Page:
Double tongue and other capabilities

Discussion in 'Trumpet Discussion' started by 11thchair, Feb 7, 2012.

  1. rowuk

    rowuk Moderator Staff Member

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    I am looking forward to your post. We could use some success stories based on solid first hand information. If you have questions feel free to ask or PM.
     
  2. 11thchair

    11thchair Pianissimo User

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    Jan 27, 2005
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    An update:

    Well, I'm still not sure what up-streaming is - but I believe I have figured out what has happened to me.

    The basic real change is that I have un-choked my throat. By attempting up-streaming (no idea again if I have done this) I have improved my posture and opened up my throat. Then the double-tonguing "suddenly" worked.

    This seems to really allow me to support the sound and I guess the range improvement.

    I'm thinking this also explains why I wear out when sight reading. I tend to get closer to the music (my vision is not that great - getting old you know) and the trumpet goes below the stand - pinching the throat down so the air cannot do the work.

    Figured this out when I had to avoid the horn for about 10 days. Picked it up again and old habits took over. Took a couple hours to realize what I was doing. The correction got instant results.
     
  3. Local 357

    Local 357 Banned

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    I found the last part of your post more interesting. The double tonguing does improve over time even if you don't practice it all that much. It seems more a knack than a consciously learned discipline at times.

    "Upstream" ought best be described as "forward jaw" trumpet playing. If that is what you are doing. The first teacher to use the term "upstream" Donald Reinhardt however he described it as playing with more lower lip on the mouthpiece. This was a HUGE error of his and he ought to have known better.

    Reinhardt also subscribed to the tongue arch for range theory so obviously his system was flawed. Even though he claimed his approach was "scientific". Not all that much of it was. Just by mentioning this we can almost bet that the resident Reinhardt groupies will be all over my rear end...

    So we're stuck with the "Upstream" term and its ambiguous definition(s).

    If however you are pushing your jaw out to get higher notes? Then this might be an acceptable way for you to play the instrument if ease of upper register is your main goal. Then again maybe not.

    However many receded jaw cats are fine lead players. There often are problems with receded jaw to forward jaw conversions. Such as

    1. Inability to play musically and with ease in the lower to middle register.
    This by itself may make the system useless.

    2. Difficulty with articulation.

    3. Lack of volume in the upper register despite the ability to squeal miles higher than your peers.

    4. Just takes too much time away from your musical chop setting to make the damn thing work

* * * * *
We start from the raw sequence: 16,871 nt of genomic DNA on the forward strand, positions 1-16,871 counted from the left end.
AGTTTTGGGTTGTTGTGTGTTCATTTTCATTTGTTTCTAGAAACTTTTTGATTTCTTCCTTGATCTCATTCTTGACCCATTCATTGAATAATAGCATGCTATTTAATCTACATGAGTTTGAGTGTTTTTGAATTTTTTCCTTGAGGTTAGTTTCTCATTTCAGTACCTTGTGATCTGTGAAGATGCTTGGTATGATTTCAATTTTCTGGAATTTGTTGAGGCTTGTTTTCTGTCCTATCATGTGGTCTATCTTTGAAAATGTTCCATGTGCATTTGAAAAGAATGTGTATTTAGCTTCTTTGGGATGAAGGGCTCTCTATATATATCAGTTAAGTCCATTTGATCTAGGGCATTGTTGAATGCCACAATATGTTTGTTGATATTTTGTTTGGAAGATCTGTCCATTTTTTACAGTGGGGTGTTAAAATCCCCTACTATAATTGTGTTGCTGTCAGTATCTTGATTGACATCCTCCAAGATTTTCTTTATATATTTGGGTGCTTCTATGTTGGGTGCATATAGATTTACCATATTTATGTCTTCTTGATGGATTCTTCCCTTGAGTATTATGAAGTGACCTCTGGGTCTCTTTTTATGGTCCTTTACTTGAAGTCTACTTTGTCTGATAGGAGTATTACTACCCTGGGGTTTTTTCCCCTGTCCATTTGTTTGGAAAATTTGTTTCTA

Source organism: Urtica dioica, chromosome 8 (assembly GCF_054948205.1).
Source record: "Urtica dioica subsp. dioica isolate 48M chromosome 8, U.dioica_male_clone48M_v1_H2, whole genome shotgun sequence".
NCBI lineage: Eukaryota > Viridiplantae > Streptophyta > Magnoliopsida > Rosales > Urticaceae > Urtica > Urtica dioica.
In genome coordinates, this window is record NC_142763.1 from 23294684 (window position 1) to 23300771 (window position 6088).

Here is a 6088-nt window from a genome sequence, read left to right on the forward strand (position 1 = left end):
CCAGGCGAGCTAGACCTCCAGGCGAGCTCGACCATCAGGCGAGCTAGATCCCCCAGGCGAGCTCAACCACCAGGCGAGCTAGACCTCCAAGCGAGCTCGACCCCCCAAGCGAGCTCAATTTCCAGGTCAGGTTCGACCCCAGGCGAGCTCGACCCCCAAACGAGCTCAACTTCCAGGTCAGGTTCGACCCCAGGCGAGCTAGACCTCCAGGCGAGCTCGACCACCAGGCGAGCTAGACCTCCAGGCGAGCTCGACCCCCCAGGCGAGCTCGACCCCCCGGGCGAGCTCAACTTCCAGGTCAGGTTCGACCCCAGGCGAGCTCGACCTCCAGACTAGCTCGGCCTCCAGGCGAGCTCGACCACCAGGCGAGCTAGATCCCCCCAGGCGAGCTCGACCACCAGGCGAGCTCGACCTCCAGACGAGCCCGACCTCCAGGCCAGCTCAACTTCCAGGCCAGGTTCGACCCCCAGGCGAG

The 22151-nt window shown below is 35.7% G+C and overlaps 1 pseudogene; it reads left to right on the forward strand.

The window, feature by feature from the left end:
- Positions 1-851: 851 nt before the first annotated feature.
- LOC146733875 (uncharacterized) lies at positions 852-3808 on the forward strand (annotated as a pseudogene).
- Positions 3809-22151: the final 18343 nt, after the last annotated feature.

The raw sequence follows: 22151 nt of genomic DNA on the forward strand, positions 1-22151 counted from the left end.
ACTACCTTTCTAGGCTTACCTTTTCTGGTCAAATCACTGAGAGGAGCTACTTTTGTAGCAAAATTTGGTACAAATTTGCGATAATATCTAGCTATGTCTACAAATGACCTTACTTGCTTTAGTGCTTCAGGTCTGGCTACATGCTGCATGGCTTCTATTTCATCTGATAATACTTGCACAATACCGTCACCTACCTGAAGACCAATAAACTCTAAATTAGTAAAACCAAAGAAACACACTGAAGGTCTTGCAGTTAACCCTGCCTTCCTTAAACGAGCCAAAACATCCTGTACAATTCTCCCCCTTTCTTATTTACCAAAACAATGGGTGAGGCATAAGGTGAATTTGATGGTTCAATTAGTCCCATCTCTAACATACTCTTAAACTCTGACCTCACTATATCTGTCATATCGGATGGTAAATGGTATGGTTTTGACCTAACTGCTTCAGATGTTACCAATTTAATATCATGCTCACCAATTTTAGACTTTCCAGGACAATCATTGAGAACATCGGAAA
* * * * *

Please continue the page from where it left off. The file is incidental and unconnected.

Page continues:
I have a young student who can actually play some decent high notes in practice when he pushes his jaw forward. And yet he sounds more musical with his jaw left in its natural position. He's a toss up case. I don't know how well he will work it out. My guess is that he's not motivated enough to really put in the hours to pull it off.
     
    Last edited: Apr 12, 2012
  4. photosnapper

    photosnapper New Friend

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    I'm always telling people that you don't need an instrument to learn double and triple tongueing. I use to drive my parents mad as a teenager going around 'singing' (t.t.k).t - in order to learn triple tongueing which, incidentally, I learnt before double tongueing. When you become proficient in this you do multiples like (t.t.k) t.t.k)t and so on. When you have mastered this it's not too difficult to do this with a mouthpiece on your lips and concentrate on transfering the airflow by using this system. It's not treally difficult. I was called 'rattlesnake tongue' during my time as principal cornet of a major army band.
     
  5. 11thchair

    11thchair Pianissimo User

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    Jan 27, 2005
    Evansville In
    In response to Local 357

    My jaw is out farther than it used to be, but it does not change as I go up and down my range. I would say that my upper and lower teeth line up (normally I have a slight overbite).

    I find my upper lip is more relaxed than before.

    My articulation is much improved. Endurance is quite a bit longer - but when it gives out it is like falling off a cliff. I cannot sustain the jaw position - then nothing works. This takes about 2 hours.

    I'm not trying to squeal so I can't really address that. I have a piece for band that goes to F# above the staff that sounds stronger than I can play an octave lower. We will never actually play it, but it's fun to play it (Bill Chase song). But that is about as high as I try and play - can't use it much anyway. When I started my experiment I jumped up to a B.

    Now as far as musical chops setting... dunno. I think I am doing better. Wife has even complimented me after a practice.

    Retirement is approaching and it's nice to have something to enjoy doing .... and experimenting.
     

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